Asian Blockchain Summit Debate: Informal Notes on Roubini/Hayes Talk Rather Illustrative

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Blockchain summit

A much-heralded debate between Nouriel Roubini and Arthur Hayes is becoming a more dramatic saga following the Asian Blockchain Summit Taipei conference that happened in late June.

We don’t have the full record of the debate, and that’s partly what’s causing the controversy.

“Dr. Doom” feels like he destroyed his opponent, and is frustrated that the full transcript is not out.



“RELEASE THE TAPE YOU COWARD!” Roubini screamed in all caps in a tweet last night. The rest of the message explains:

“Another @CryptoHayes scam: he didnt allow the blockchain conference to record our debate or beam it live. He controls the only recording of it and will only release heavily edited “highlights”. I destroyed @CryptoHayes in the debate and he is hiding.”

Roubini has a penchant for dramatic flair, calling crypto currencies “the mother and father of all bubbles” and taking the fight to the enthusiastic investor community with his predictions of doom and gloom.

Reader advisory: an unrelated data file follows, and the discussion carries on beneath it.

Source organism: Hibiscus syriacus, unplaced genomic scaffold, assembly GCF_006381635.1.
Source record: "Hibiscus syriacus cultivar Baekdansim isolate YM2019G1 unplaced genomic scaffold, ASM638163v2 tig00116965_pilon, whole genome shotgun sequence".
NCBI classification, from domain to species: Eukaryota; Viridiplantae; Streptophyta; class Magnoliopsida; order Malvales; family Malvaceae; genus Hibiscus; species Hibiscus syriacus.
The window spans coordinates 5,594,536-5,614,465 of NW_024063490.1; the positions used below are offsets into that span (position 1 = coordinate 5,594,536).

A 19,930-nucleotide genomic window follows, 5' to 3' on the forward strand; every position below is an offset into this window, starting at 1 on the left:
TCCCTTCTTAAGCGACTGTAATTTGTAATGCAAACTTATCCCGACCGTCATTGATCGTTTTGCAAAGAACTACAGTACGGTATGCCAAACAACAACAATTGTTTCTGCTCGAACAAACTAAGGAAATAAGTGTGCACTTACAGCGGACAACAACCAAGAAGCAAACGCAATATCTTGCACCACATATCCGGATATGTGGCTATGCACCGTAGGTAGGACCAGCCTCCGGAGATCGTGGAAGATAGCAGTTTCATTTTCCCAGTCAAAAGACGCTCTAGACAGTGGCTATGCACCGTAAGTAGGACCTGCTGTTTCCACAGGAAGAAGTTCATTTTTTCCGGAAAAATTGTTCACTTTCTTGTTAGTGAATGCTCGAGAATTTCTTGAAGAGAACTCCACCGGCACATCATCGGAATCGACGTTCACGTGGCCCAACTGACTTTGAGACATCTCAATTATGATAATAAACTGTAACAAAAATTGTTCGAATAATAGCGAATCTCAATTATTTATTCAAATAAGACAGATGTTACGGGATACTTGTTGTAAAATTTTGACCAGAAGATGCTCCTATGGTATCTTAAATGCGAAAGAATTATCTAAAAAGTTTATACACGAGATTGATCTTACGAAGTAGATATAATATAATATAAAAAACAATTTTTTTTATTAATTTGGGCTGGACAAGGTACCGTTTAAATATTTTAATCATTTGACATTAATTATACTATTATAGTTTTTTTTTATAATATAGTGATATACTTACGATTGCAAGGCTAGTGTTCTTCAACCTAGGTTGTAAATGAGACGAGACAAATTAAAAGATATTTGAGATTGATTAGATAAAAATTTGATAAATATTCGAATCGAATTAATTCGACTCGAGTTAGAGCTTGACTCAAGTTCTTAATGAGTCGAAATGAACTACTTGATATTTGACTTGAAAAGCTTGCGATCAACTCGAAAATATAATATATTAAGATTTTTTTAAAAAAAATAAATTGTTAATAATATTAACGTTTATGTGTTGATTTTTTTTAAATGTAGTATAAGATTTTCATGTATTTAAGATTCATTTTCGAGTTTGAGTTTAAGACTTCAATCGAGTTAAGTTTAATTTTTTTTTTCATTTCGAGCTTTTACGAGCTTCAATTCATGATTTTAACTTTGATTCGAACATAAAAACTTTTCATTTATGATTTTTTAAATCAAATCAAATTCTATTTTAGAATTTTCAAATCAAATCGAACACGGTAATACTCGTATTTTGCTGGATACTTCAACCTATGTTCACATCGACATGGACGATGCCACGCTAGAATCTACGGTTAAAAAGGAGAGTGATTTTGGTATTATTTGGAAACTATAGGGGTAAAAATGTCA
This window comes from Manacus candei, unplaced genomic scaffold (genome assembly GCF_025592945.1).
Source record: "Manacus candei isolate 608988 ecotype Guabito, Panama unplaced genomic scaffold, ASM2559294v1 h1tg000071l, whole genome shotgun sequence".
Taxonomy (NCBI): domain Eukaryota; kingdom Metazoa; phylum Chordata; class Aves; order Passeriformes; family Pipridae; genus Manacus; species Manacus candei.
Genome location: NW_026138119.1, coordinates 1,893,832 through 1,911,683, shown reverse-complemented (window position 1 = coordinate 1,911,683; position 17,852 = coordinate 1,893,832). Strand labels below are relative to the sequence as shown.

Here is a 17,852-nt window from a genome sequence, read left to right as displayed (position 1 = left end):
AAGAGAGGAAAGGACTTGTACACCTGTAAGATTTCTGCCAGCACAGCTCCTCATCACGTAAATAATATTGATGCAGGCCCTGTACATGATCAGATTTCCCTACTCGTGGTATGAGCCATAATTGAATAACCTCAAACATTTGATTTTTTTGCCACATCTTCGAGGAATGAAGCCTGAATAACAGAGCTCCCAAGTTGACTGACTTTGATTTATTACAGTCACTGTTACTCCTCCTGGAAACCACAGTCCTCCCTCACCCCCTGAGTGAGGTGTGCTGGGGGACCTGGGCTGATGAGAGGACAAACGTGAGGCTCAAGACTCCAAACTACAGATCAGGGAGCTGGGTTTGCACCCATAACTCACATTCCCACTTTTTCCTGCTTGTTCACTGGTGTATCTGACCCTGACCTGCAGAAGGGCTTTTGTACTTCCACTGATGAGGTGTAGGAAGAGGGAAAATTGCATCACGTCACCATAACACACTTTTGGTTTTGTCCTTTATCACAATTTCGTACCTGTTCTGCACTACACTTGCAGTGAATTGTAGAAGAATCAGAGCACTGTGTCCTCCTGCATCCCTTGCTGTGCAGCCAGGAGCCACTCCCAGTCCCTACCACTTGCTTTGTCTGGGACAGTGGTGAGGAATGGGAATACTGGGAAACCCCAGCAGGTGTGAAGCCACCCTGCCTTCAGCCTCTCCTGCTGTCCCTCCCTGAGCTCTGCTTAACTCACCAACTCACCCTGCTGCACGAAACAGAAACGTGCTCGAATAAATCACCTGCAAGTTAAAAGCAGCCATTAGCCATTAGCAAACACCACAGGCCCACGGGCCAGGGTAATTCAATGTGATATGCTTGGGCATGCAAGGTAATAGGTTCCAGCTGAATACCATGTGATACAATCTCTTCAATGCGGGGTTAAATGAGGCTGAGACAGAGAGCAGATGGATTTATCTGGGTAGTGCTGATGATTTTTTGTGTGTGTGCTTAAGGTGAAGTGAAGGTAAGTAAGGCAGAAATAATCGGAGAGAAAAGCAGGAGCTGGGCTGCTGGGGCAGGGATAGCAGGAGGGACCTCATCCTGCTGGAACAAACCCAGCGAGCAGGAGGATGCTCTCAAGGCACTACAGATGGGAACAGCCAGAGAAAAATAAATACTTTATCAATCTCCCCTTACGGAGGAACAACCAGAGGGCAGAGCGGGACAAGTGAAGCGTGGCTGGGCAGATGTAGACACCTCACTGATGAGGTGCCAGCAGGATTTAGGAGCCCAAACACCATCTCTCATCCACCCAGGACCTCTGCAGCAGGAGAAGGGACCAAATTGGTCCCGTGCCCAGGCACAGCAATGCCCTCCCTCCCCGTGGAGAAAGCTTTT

Hayes, meanwhile, has been a vocal proponent of crypto, running the BitMex exchange and taking on detractors.

With the results behind a veil, what really came out of the event’s debate?

One Twitter respondent has an interesting take.

“Academics almost always win the debate (smarter and better equipped with data to back up every argument by training), but entrepreneurs almost always reap the economic benefits of their trade (bolder, willing to test the boundaries, grit).,” writes Alvin Maala. “I say it’s a draw.”

Others want to see the record.

For those who are interested, user Mike Dudas has set up his own notes of the event at Scribd. Some of it sounds kind of ugly, with a semantic emphasis on anal explorations.

When Roubini calls crypto investors “degenerate gamblers and suckers,” it doesn’t sound out of character, but it does sound hyperbolic. Degenerate?

Rampant expletives aside, Roubini argues that Bitcoin isn’t really decentralized, while Hayes cites the need for crypto as a privacy protector.

There’s a lot more to read – and if you’re a crypto investor who’s okay with graphic metaphors, this might be good reading.

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